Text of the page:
Finally, we define the array of variables that will be used by
the solver to display the solution:

setVariables((IntegerVariable[]) 
             mnum.getElements());

We are done with the modelling, which only consists of 27
AllDifferent_SPARSE constraints: nine for the blocks, nine
for the rows, and nine for the columns. The complete model can be
found in the source file, in the "#resources">Resources section.

Solving the Sudoku Problem

This problem is simple enough to use one of the predefined
solvers available in Koalog Constraint Solver:

Solver solver = new DefaultFFSolver(problem);
solver.solve();

where problem is a Sudoku problem instance and
DefaultFFSolver is a solver conforming to the
first-fail heuristic. More precisely, this is syntactic sugar for:
Solver solver = new SplitSolver
   (problem,
    new SmallestDomainVariableHeuristic(),
    new IncreasingOrderDomainHeuristic());

where SmallestDomainVariableHeuristic selects the
variable with the smallest domain (with the hope of cutting large
branches from the search tree) and
IncreasingOrderDomainHeuristic tries to instantiate
the selected variable by choosing the first value in its domain.
Note that these types of solver and heuristics are very common and
are available in any constraint solver.

Using this very simple model, most of the Sudokus are solved by
deduction (i.e., with no search). For example, here is an extract of
the output produced by Koalog Constraint Solver when solving the
Sudoku given to illustrate the beginning of this article. The test
was performed on a 1.6GHz PC running Linux SuSE 9.3:

solution found in 104 ms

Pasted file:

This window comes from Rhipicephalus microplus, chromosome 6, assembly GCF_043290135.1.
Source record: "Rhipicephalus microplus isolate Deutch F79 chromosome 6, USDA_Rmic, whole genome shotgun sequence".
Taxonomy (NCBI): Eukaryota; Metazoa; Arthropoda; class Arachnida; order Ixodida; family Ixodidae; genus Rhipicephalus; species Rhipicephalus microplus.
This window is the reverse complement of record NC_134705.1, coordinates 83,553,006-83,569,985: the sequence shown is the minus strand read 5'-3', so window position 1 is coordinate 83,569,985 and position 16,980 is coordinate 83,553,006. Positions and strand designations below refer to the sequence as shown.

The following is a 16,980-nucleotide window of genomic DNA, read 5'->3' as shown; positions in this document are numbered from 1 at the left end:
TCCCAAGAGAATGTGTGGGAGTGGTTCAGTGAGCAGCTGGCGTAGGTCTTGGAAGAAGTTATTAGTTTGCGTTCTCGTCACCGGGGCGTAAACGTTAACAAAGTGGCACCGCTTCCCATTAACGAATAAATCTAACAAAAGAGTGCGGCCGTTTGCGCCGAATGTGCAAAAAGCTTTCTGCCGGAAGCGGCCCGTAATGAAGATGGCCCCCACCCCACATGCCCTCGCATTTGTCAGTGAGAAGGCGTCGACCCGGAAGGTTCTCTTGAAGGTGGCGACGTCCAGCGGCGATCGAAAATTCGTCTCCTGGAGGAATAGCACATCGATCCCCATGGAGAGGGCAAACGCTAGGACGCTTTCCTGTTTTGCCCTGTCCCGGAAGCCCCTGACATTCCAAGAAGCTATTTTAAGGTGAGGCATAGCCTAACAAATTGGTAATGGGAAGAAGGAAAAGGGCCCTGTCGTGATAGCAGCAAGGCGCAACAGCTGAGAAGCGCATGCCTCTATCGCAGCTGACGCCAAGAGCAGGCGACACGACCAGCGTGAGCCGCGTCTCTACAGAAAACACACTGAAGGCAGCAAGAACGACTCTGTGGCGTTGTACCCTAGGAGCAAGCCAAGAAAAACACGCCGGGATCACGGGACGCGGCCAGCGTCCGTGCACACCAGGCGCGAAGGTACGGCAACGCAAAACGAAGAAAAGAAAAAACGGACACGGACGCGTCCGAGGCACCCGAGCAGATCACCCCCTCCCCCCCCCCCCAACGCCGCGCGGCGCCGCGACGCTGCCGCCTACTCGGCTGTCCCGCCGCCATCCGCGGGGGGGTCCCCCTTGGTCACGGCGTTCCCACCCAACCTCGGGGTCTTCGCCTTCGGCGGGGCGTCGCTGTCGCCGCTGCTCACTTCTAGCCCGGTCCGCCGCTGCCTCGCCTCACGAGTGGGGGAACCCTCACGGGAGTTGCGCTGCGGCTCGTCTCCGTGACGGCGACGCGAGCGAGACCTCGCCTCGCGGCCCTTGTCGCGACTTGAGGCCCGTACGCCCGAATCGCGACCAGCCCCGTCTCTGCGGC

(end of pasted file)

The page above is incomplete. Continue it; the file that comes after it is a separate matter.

0 backtrack(s), 160 filter(s), max depth 0
no more solution
solved in 109 ms

This means that:

  • A solution was found in 104ms by filtering 160 constraints (a
    constraint solver needs to filter each constraint more than once
    since the domains of the variables get reduced during the
    process).
  • No trial and error was required.
  • This solution is unique (i.e., the Sudoku is well-formed).
  • The proof of this last result took only (109-104=) 5ms!

These results mean that the filtering algorithm, used by the 27
AllDifferent_SPARSE constraints, is powerful enough to
deduce the unique solution of the problem.

A small percentage of Sudokus still require some
backtracking (backtracking is an enumeration algorithm),
but this remains very limited. In any case, solutions are found
very quickly (in less than 200ms).

Going Further

Helmut Simonis' article "Sudoku as a Constraint
Problem" presents redundant constraints dedicated to the Sudoku
problem, further reducing the need for backtracking. In particular,
one could take advantage of the LatinSquare constraint,
which will be available in the next release of Koalog Constraint
Solver, version 3.0. In any case, the solving of problems such as the
Sudoku problem is made very easy with the use of Constraint
Programming.

There are two other interesting, but harder, problems related to
Sudokus:

  • Generating well-formed Sudokus: more
    precisely, generating givens that lead to a unique solution, which
    is the case of the Sudoku provided as an example at the beginning
    of this article.
  • Explaining Sudokus: more precisely, generating
    a human-readable explanation of the resolution of a Sudoku.

Both problems can be addressed with Constraint Programming, but
are out of the scope of this article.

Resources

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Yan Georget has a degree from Paris-based Ecole Polytechnique and a Ph.D. in computer science from INRIA.